UPDATE July 29, 6:45 p.m.:
Officials in Jefferson County said today that they will decide Thursday whether to file for the largest municipal bankruptcy in U.S. history.
County commissioners rescheduled a special meeting, originally set for last night, to consider their financial options. The meeting was postponed to give state and local officials time to review a proposal from the county’s sewer creditors.
Separately, the Securities and Exchange Commission hosted a field hearing in Jefferson County today on the state of the municipal bond market. Commissioner Elisse Walter told attendees that the county’s financial crisis “starkly illustrates” why more transparency is needed in the market.
July 28, 5:12 p.m.:
Alabama’s cash-strapped Jefferson County’s has postponed the largest-ever municipal bankruptcy filing for at least one more week.
Jefferson County commissioners cancelled a special meeting, set for today, to consider a proposal from its Wall Street creditors to settle its $3.2 billion sewer debt. The meeting, which would have considered whether to file for Chapter 9 municipal bankruptcy, has not been rescheduled, but a 30-day negotiating period — set to expire tomorrow — has been extended to Aug. 4.
Jefferson County’s sewer bondholders — led by JPMorgan — had scrambled to agree on concessions before the meeting, and finally submitted a proposal late last night. Their offer would forgive about $1 billion of the county’s sewer debt, Bloomberg reports. That’s significantly less than the $1.3 billion of debt the county had asked bondholders to erase, but would still be one of the largest concessions ever in the U.S. muni bond market.
According to the WSJ, JPMorgan offered to take the biggest hit because of its involvement in Jefferson County’s soured sewer debt refinancing.
County leaders warned today that bankruptcy is still an option, adding that the creditors’ plan might not go far enough. Commissioners have hired municipal bankruptcy lawyer Kenneth Klee to represent Jefferson County in the event of a bankruptcy filing.
In case you are just tuning into the JeffCo fiscal crisis, here’s a recap of the bankruptcy saga:
- In the 1990s, a federal court forced the county to upgrade its sewer system to comply with clean water standards. The county financed the upgrade with bonds, incurring a huge debt.
- County officials, acting on the suggestion of outside financial advisors, refinanced the debt in 2003 in a complex series of interest-rate swaps and other transactions. But interest rates skyrocketed in 2008 and the county could no longer afford to make its payments.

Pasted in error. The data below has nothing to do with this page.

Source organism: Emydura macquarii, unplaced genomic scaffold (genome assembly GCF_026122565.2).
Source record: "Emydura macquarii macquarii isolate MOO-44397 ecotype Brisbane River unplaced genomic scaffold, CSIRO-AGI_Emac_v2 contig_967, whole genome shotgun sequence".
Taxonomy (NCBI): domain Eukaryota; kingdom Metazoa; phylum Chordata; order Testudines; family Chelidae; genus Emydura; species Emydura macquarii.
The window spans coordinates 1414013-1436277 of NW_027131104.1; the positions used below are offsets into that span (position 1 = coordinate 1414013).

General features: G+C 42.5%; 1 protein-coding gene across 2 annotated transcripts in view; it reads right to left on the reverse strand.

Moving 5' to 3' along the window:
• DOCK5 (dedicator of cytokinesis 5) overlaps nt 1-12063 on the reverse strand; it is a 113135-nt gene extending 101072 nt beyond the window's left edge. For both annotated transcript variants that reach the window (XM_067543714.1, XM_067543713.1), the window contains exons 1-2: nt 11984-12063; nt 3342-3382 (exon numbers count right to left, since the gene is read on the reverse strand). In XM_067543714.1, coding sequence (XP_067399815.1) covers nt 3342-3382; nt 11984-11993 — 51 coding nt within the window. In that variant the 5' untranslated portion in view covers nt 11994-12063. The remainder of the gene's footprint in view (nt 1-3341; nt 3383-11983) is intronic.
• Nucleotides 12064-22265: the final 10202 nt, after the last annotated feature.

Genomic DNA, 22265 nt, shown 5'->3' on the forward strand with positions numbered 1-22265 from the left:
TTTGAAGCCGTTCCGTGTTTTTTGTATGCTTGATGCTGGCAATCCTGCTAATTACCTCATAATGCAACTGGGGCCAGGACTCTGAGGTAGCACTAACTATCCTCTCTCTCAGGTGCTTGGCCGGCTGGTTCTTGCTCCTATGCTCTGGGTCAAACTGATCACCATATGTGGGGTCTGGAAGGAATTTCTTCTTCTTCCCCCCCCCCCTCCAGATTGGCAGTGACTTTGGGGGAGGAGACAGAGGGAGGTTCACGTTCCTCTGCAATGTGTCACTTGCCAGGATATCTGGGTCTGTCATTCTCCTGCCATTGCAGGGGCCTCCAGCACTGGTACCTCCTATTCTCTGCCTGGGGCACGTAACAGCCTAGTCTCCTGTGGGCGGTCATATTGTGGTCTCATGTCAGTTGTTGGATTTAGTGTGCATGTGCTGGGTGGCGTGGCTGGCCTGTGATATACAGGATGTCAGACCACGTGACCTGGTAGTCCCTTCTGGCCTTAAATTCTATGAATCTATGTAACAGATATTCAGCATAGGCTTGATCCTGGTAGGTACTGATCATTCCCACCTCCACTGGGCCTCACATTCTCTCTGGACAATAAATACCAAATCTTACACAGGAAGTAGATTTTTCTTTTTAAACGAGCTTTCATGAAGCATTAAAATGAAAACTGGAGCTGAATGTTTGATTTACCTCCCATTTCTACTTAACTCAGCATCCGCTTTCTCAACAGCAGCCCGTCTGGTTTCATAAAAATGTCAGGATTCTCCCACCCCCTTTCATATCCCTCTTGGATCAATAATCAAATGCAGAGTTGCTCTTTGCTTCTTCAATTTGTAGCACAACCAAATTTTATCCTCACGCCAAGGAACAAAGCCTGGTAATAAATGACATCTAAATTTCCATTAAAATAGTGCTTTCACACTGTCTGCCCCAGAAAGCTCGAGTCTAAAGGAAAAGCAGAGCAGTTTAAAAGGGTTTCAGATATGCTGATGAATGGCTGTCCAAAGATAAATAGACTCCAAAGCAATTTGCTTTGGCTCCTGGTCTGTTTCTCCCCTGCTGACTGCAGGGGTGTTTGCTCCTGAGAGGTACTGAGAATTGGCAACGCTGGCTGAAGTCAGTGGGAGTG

- In 2009, the former county commissioner was convicted of accepting bribes for arranging the refinancing with JPMorgan and is now serving a 15-year sentence. 20 other former county officials and contractors have been accused or convicted of crimes related to the project. JPMorgan paid $75 million in penalties and fees and agreed to forfeit $647 in termination fees to settle SEC charges related to the Jefferson County deals, but did not admit or deny any wrongdoing.
- Jefferson County’s finances were dealt another blow this March, when the state Supreme Court ruled the county’s occupational tax unconstitutional. A bill that would have given the county $50 million a year in additional tax revenue later died in the Alabama legislature.
- The loss of revenue forced the county to lay off nearly one-third of its workforce. To make matters worse, Birmingham was slammed with a devastating tornado in April that destroyed more than 5,000 homes and buildings.
- The state finally stepped in last month, offering a “credit enhancement” to reassure Jefferson County’s creditors. State and county officials met with creditors several times, and finally submitted a proposal to settle the debt two weeks ago.
As bankruptcy lawyer Jim Johnston told us last week, municipal bankruptcy is an absolute last resort. The total value of a Jefferson County bankruptcy is expected to be more than $4.1 billion, far exceeding Orange County’s record $1.7 billion bankruptcy in 1994.
Everyone involved in the Jefferson County case stands to lose in a Chapter 9 filing. But whatever the outcome, Jefferson County’s path out of its financial nightmare will likely provide a blueprint for dozens of debt-burdened municipalities across the country.
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